Edit: I realise that I foolishly over-complicated and worded my question in a way that obscured what I actually meant. In essence, my question was: if we didn't have specialised vocabulary for things - say, in the area of rationality - would our rationality be hampered by our inability to be specific without long-windedness? Often words are created to bridge this gap when new concepts are created, so if we didn't have those words, would it take longer for us to understand or communicate and idea (to others or ourselves) and make it more difficult to be rational?
From the direction of the comments the general answer to my initial question is coming across as: "words are useful for communicating explicitly, and so an extensive or highly specialised vocabulary can be useful, if and only if the person/people with whom you are communicating understands those words". The internal understanding of concepts does not need words and thus a vocabulary.
I am curious about the relevance of vocabulary to rationality. I'm not talking about a basic vocabulary, but a vocabulary beyond that of the average, English-as-a-first-language adult. I believe there are a few correlations between intelligence as measured by IQ and vocabulary, as well as vocabulary and income(via IQ), but anecdotally I think it's fair to say that there are certainly people who are highly intelligent, but often irrational.
In reading through LW, I've come across a lot of new terms specific to certain areas of study, and I've had to look them up to fully understand that discussion of rationality - I assume this is probably true of most people new to the field, and applies to most specialised fields. Jargon is obviously useful within given fields where there is a need for detailed discussion of highly specialised topics, and helps one to discuss that area, but is it necessary to understand that jargon in order to practice in the field?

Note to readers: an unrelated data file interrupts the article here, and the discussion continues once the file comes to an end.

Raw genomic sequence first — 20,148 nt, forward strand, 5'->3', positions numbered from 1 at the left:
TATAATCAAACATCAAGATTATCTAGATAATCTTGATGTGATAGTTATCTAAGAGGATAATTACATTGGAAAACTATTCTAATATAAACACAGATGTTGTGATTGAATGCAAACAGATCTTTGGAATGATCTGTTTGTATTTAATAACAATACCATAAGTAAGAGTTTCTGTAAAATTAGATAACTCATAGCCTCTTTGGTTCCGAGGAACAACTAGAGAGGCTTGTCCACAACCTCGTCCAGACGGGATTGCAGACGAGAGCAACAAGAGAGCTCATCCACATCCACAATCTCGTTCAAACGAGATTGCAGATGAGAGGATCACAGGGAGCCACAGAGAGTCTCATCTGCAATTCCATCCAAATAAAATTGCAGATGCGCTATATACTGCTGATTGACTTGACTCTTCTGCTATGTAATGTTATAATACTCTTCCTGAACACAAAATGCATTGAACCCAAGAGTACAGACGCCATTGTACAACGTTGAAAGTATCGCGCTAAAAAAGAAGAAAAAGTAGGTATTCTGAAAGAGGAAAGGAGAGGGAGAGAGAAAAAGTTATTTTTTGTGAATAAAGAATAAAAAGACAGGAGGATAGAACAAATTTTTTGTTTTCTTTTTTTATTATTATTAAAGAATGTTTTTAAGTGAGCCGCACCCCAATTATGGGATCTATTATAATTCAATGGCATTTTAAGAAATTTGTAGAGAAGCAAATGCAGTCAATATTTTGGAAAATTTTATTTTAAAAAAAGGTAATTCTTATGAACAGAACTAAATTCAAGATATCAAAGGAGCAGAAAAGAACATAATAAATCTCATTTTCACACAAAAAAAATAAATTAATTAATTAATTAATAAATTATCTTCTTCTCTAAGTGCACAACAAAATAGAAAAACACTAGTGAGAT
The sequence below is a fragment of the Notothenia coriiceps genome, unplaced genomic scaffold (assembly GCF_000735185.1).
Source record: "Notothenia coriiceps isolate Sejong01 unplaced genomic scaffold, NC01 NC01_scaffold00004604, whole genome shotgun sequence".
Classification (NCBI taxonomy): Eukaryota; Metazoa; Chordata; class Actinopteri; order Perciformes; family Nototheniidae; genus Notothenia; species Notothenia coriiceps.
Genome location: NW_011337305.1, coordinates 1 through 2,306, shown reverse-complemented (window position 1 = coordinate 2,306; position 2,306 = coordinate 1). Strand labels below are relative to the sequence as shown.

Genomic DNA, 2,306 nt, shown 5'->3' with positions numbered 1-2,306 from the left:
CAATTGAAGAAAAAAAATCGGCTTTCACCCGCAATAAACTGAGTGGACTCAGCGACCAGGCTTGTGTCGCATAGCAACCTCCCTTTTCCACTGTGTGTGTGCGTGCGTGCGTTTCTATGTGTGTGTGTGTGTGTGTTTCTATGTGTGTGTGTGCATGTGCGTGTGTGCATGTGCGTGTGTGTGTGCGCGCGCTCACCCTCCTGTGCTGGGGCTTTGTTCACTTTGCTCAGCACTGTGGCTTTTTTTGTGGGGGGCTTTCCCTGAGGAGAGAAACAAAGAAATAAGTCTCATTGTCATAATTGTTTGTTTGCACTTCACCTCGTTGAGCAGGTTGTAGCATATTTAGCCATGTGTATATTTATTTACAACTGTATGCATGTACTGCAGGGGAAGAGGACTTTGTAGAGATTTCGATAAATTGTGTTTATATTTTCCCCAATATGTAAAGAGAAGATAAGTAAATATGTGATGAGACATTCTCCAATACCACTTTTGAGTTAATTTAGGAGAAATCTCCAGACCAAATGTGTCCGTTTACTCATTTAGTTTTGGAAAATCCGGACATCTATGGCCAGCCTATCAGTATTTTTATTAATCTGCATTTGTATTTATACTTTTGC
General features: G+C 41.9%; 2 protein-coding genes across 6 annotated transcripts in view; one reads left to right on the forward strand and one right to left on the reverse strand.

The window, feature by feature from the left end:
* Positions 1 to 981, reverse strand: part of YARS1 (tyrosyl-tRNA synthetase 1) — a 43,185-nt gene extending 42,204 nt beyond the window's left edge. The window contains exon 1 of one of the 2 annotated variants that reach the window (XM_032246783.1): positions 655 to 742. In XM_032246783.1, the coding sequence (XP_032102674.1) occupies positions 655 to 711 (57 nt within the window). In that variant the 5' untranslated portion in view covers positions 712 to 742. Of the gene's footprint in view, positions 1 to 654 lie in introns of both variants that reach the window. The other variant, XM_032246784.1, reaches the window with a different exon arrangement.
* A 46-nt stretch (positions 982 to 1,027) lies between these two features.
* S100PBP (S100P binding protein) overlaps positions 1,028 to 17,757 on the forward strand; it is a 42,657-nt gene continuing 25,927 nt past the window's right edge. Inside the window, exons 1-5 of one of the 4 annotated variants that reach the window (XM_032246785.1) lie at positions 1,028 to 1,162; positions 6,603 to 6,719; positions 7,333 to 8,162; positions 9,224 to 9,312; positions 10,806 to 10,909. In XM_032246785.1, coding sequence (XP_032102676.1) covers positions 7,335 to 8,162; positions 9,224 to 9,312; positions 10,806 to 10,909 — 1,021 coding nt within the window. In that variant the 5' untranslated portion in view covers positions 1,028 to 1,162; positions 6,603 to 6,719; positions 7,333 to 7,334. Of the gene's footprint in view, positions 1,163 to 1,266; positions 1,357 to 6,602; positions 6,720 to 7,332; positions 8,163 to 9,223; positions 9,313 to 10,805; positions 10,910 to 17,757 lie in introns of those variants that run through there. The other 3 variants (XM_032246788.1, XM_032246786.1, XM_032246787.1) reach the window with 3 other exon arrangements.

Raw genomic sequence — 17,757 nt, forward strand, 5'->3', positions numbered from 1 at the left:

For example, I would think that a general practitioner would have trouble within his field if he did not hold the language to be able to specify what, in particular, was wrong with a patient, even if he knew what it was. Or could he not even be able to understand, say, that a patient was having a heart attack if he did not have the words for it? I suppose history might be a good indicator of this, or new scientific phenomena.
The field of rationality is one of both practice and theory - but if we didn't have an advanced vocabulary, could we still be highly rational? For example, my stepfather didn't finish high school, and makes up words like "obstropolous" (which I think kind of means stubborn and difficult to deal with on purpose) to say what he means, but he's also the type of person who, in a emergency, takes the most logical, rational course of action without panicking or doing something silly. On the flip side of this, he makes grand generalisations about races, religions and people while refusing to discuss the possibilities of individuality, or conceding any part of his argument to, well, evidence.
So do you have an argument for or against the need for an advanced or specialised vocabulary to be rational? Is it a question that's too vague, or with too variable an answer? I couldn't find any scientific papers on rationality and vocabulary, so I don't know if there's any data for or against, but I think it's an interesting question.
(This is my first LW article, so please be gentle but thorough with any criticisms you may have - I'm happy to improve or clarify!)